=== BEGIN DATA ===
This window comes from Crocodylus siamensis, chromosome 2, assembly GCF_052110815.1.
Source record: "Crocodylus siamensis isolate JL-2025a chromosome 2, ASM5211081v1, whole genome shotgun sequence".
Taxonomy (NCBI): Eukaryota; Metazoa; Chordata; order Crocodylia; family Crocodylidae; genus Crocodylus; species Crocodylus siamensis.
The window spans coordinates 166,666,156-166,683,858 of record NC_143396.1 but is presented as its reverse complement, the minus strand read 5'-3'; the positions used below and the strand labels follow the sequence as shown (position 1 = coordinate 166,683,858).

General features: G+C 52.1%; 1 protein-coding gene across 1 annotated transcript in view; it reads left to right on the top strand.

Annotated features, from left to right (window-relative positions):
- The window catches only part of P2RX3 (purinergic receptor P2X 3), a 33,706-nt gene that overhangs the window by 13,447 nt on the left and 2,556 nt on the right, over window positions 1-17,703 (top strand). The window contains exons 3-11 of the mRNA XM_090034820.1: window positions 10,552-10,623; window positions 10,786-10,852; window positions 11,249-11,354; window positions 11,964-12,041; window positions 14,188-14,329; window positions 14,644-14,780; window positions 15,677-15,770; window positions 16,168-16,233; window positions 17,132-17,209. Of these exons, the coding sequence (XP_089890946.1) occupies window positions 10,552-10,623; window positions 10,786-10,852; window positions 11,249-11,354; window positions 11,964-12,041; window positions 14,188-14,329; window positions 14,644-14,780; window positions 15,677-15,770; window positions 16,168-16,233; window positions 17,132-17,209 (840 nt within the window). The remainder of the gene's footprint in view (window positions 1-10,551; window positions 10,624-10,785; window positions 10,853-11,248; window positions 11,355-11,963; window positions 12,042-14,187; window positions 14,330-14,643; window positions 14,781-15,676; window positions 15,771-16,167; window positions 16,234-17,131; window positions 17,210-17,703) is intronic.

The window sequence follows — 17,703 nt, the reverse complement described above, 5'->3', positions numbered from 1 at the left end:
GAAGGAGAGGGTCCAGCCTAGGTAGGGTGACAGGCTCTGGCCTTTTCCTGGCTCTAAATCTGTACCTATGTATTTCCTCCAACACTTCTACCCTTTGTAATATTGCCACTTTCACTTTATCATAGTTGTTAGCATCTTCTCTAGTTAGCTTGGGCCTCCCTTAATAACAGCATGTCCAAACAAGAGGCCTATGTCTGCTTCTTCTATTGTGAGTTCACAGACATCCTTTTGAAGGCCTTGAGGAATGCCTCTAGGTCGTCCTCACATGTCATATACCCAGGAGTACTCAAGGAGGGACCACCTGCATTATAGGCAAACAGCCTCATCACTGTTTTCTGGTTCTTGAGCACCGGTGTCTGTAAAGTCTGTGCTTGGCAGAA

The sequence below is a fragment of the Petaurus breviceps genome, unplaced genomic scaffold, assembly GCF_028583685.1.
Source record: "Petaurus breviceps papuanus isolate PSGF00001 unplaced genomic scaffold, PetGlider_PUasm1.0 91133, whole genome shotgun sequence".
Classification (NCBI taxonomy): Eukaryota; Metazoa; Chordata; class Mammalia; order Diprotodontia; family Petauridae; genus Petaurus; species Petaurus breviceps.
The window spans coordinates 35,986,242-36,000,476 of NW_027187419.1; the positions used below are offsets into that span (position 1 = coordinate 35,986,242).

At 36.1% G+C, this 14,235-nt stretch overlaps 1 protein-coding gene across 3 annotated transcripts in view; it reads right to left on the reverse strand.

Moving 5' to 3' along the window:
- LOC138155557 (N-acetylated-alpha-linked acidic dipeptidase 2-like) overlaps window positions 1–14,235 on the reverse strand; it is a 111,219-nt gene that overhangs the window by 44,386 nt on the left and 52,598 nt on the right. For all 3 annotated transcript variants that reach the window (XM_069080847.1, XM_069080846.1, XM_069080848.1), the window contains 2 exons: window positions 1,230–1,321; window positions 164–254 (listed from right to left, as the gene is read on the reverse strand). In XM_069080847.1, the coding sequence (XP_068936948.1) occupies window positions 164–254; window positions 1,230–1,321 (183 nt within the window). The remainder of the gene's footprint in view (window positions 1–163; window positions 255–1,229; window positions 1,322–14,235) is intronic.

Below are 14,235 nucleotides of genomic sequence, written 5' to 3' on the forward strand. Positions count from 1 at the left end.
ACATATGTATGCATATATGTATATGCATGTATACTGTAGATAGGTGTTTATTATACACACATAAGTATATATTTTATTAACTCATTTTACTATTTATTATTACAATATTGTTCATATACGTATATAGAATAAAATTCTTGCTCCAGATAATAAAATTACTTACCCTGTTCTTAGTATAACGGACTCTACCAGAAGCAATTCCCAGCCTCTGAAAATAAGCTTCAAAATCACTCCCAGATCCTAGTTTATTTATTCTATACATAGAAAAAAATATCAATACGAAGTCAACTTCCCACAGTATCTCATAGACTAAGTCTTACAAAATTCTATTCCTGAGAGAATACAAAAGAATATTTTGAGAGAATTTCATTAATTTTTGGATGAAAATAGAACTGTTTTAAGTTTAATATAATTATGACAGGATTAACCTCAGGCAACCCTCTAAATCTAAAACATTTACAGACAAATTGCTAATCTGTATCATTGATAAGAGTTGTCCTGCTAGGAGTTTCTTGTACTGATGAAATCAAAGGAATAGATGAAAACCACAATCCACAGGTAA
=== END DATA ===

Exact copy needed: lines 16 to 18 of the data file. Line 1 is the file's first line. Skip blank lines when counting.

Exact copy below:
- LOC138155557 (N-acetylated-alpha-linked acidic dipeptidase 2-like) overlaps window positions 1–14,235 on the reverse strand; it is a 111,219-nt gene that overhangs the window by 44,386 nt on the left and 52,598 nt on the right. For all 3 annotated transcript variants that reach the window (XM_069080847.1, XM_069080846.1, XM_069080848.1), the window contains 2 exons: window positions 1,230–1,321; window positions 164–254 (listed from right to left, as the gene is read on the reverse strand). In XM_069080847.1, the coding sequence (XP_068936948.1) occupies window positions 164–254; window positions 1,230–1,321 (183 nt within the window). The remainder of the gene's footprint in view (window positions 1–163; window positions 255–1,229; window positions 1,322–14,235) is intronic.

Below are 14,235 nucleotides of genomic sequence, written 5' to 3' on the forward strand. Positions count from 1 at the left end.
ACATATGTATGCATATATGTATATGCATGTATACTGTAGATAGGTGTTTATTATACACACATAAGTATATATTTTATTAACTCATTTTACTATTTATTATTACAATATTGTTCATATACGTATATAGAATAAAATTCTTGCTCCAGATAATAAAATTACTTACCCTGTTCTTAGTATAACGGACTCTACCAGAAGCAATTCCCAGCCTCTGAAAATAAGCTTCAAAATCACTCCCAGATCCTAGTTTATTTATTCTATACATAGAAAAAAATATCAATACGAAGTCAACTTCCCACAGTATCTCATAGACTAAGTCTTACAAAATTCTATTCCTGAGAGAATACAAAAGAATATTTTGAGAGAATTTCATTAATTTTTGGATGAAAATAGAACTGTTTTAAGTTTAATATAATTATGACAGGATTAACCTCAGGCAACCCTCTAAATCTAAAACATTTACAGACAAATTGCTAATCTGTATCATTGATAAGAGTTGTCCTGCTAGGAGTTTCTTGTACTGATGAAATCAAAGGAATAGATGAAAACCACAATCCACAGGTAA